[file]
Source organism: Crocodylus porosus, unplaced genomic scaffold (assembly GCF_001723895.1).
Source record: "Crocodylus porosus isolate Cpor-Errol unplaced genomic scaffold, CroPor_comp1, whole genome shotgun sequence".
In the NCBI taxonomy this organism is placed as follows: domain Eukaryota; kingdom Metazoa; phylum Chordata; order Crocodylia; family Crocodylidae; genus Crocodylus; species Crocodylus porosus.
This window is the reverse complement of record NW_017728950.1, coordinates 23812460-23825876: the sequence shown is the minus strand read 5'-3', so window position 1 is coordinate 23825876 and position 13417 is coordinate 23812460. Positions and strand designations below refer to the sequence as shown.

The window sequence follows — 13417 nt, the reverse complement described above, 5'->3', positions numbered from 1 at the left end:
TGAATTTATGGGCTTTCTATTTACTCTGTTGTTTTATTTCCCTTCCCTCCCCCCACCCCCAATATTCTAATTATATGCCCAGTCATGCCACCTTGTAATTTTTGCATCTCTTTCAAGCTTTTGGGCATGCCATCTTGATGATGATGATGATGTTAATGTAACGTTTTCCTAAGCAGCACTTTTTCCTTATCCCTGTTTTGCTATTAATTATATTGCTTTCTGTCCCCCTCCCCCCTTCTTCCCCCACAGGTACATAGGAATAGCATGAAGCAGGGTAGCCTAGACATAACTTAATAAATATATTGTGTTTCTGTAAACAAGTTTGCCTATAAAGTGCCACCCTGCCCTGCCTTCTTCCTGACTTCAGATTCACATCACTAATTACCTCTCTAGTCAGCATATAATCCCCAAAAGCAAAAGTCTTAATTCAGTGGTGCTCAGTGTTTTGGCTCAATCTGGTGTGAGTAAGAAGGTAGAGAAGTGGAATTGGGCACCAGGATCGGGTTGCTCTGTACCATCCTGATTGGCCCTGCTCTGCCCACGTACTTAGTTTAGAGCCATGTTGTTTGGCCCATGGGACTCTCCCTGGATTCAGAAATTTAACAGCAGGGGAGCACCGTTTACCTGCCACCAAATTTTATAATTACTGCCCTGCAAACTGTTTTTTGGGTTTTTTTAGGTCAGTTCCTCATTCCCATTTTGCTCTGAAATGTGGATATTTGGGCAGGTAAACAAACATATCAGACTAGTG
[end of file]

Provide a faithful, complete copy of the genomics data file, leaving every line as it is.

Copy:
Source organism: Crocodylus porosus, unplaced genomic scaffold (assembly GCF_001723895.1).
Source record: "Crocodylus porosus isolate Cpor-Errol unplaced genomic scaffold, CroPor_comp1, whole genome shotgun sequence".
In the NCBI taxonomy this organism is placed as follows: domain Eukaryota; kingdom Metazoa; phylum Chordata; order Crocodylia; family Crocodylidae; genus Crocodylus; species Crocodylus porosus.
This window is the reverse complement of record NW_017728950.1, coordinates 23812460-23825876: the sequence shown is the minus strand read 5'-3', so window position 1 is coordinate 23825876 and position 13417 is coordinate 23812460. Positions and strand designations below refer to the sequence as shown.

The window sequence follows — 13417 nt, the reverse complement described above, 5'->3', positions numbered from 1 at the left end:
TGAATTTATGGGCTTTCTATTTACTCTGTTGTTTTATTTCCCTTCCCTCCCCCCACCCCCAATATTCTAATTATATGCCCAGTCATGCCACCTTGTAATTTTTGCATCTCTTTCAAGCTTTTGGGCATGCCATCTTGATGATGATGATGATGTTAATGTAACGTTTTCCTAAGCAGCACTTTTTCCTTATCCCTGTTTTGCTATTAATTATATTGCTTTCTGTCCCCCTCCCCCCTTCTTCCCCCACAGGTACATAGGAATAGCATGAAGCAGGGTAGCCTAGACATAACTTAATAAATATATTGTGTTTCTGTAAACAAGTTTGCCTATAAAGTGCCACCCTGCCCTGCCTTCTTCCTGACTTCAGATTCACATCACTAATTACCTCTCTAGTCAGCATATAATCCCCAAAAGCAAAAGTCTTAATTCAGTGGTGCTCAGTGTTTTGGCTCAATCTGGTGTGAGTAAGAAGGTAGAGAAGTGGAATTGGGCACCAGGATCGGGTTGCTCTGTACCATCCTGATTGGCCCTGCTCTGCCCACGTACTTAGTTTAGAGCCATGTTGTTTGGCCCATGGGACTCTCCCTGGATTCAGAAATTTAACAGCAGGGGAGCACCGTTTACCTGCCACCAAATTTTATAATTACTGCCCTGCAAACTGTTTTTTGGGTTTTTTTAGGTCAGTTCCTCATTCCCATTTTGCTCTGAAATGTGGATATTTGGGCAGGTAAACAAACATATCAGACTAGTG